Sony Corp says it might have the strongest ever holiday season in the United States as uncertainty over the U.S. economy fails to dent demand for its TVs, cameras and computers, Sony Electronics' top U.S. executive said on Monday.

Sony's fiscal third quarter ends in December and covers the end-of-year holiday selling season, far and away the strongest period annually for consumer electronic purchases.

I think it could be the best holiday season ever, Stan Glasgow, the president and chief operating officer of the Japanese company's $12 billion Sony Electronics unit, told reporters at an evening press briefing in San Francisco.

There is strong demand for liquid crystal display (LCD) high-definition televisions (HDTVs), digital still cameras and notebook computers, the Sony executive said.

I am judging it by actual orders from retailers, Glasgow said. We are in early November. We know a lot about what is happening in November and December at this point.

He acknowledged fears of a wider consumer slowdown were real in the wake of the U.S. subprime lending crisis.

There are definite negative factors out there that have to affect consumer confidence, Glasgow said, but then declared: I don't know what consumers aren't spending their money on but they are spending it on consumer electronics.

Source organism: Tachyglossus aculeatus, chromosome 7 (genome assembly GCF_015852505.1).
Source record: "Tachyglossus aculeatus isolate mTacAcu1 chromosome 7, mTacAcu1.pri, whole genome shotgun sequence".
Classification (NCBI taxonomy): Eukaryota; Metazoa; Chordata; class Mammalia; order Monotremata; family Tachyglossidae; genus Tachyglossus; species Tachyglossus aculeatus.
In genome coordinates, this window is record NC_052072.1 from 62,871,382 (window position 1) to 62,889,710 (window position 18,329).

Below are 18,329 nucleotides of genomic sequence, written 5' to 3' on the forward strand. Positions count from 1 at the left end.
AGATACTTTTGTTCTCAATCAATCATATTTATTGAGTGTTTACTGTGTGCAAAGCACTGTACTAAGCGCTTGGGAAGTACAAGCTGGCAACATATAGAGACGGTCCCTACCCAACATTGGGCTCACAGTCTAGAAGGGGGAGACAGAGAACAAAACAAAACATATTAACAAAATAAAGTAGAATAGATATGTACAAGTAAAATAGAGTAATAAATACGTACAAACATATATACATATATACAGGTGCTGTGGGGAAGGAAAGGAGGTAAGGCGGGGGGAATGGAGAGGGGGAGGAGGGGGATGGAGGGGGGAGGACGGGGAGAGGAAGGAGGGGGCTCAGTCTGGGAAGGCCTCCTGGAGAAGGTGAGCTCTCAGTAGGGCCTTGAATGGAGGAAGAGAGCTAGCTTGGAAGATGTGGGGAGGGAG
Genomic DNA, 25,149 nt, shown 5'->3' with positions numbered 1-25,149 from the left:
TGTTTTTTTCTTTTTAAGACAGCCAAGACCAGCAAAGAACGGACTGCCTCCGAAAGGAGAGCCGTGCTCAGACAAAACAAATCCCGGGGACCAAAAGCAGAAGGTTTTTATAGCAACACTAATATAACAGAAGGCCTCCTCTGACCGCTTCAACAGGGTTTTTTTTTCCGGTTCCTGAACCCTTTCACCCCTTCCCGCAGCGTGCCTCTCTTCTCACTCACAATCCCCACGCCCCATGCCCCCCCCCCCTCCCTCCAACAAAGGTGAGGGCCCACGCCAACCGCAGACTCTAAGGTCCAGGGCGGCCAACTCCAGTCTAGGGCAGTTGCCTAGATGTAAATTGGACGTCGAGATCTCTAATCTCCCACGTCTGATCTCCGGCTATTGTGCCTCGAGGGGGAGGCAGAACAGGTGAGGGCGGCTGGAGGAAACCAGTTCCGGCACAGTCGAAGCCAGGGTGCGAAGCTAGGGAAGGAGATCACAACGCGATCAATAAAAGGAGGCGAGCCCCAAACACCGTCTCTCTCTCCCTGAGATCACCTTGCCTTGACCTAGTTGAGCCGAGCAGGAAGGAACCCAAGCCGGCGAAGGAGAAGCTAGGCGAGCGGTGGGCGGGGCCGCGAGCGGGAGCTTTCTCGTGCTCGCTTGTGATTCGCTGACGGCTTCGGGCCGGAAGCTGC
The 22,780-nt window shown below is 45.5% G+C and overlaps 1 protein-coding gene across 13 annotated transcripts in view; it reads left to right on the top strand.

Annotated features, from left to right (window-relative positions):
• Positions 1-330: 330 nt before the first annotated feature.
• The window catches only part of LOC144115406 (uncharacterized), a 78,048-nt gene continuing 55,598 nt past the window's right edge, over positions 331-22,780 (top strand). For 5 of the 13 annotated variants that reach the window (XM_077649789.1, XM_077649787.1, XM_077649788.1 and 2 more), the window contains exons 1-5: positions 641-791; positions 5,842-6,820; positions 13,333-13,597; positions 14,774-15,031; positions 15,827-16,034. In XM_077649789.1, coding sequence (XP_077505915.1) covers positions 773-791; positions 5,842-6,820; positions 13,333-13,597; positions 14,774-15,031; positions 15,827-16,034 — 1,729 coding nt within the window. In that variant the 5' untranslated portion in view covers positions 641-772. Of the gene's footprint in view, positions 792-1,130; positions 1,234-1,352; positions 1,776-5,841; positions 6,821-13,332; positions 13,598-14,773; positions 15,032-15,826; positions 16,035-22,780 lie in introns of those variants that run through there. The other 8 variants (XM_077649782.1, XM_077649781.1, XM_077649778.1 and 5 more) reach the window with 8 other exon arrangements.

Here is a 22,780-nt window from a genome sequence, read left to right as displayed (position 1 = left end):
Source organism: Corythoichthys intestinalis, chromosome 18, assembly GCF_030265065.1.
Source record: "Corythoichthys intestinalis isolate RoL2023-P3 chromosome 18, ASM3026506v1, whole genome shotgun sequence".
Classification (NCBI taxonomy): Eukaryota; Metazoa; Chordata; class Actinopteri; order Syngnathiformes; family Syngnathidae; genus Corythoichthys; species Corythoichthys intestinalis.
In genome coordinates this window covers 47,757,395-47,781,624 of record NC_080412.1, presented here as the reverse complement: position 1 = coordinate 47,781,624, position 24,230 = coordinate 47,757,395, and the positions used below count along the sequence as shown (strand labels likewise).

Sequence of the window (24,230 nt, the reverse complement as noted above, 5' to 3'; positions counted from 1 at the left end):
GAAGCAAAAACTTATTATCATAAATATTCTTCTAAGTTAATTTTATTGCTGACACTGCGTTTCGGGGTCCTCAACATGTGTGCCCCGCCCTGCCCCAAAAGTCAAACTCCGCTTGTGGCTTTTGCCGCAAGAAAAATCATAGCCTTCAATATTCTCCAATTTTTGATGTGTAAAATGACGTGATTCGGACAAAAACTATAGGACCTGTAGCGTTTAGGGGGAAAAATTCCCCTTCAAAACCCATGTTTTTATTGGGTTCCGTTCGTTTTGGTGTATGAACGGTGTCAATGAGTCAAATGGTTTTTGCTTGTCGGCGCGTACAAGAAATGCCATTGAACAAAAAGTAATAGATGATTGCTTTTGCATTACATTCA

Fueling consumer demand is rapid drop in high-definition TV displays below $1,500, with some models down to $1,100 or $1,200, Glasgow said. Consumer demand is focused on 32-inch and 40-inch flat-panel TVs.

Sony remains focused on the higher end of the market at 50 inches and above, the executive said. To stoke demand, Sony is planning to spend more than $100 million on mass market advertising to promote high-definition televisions, he said.

Mike Abary, U.S. senior vice president of marketing for Sony's Vaio computer line, said Vaios are selectively being offered at lower prices than ever before.

While the average price of a notebook computer is $800, Sony continues to focus on selling machines around $1195 or $1295, Abary said. It's average selling price remains around $1,000, since it also offers some machines as low as $600 to $700.

We are staying out of the below $500 market, he said.

Sony, which for decades was known as a technology leader that refused to battle over price, is taking a hungrier, more competitive stance after losing market share in consumer electronics categories it once dominated like music and TVs.

One measure of these changes is the greater freedom Sony Electronics has to develop products suited to specific types of U.S. consumers rather relying on its traditional one-size-fits-all approach.

This year Sony Electronics developed its first TV in the United States, a 32-inch model priced at $799 in a bid to win over retailers like Wal-Mart Stores Inc.

Rather than relying on parts from Sony or its TV manufacturing joint venture partner Samsung Electronics Co Ltd, Sony relied on some off-the-shelf parts, including an LCD display from a third party.

(Editing by Louise Heavens)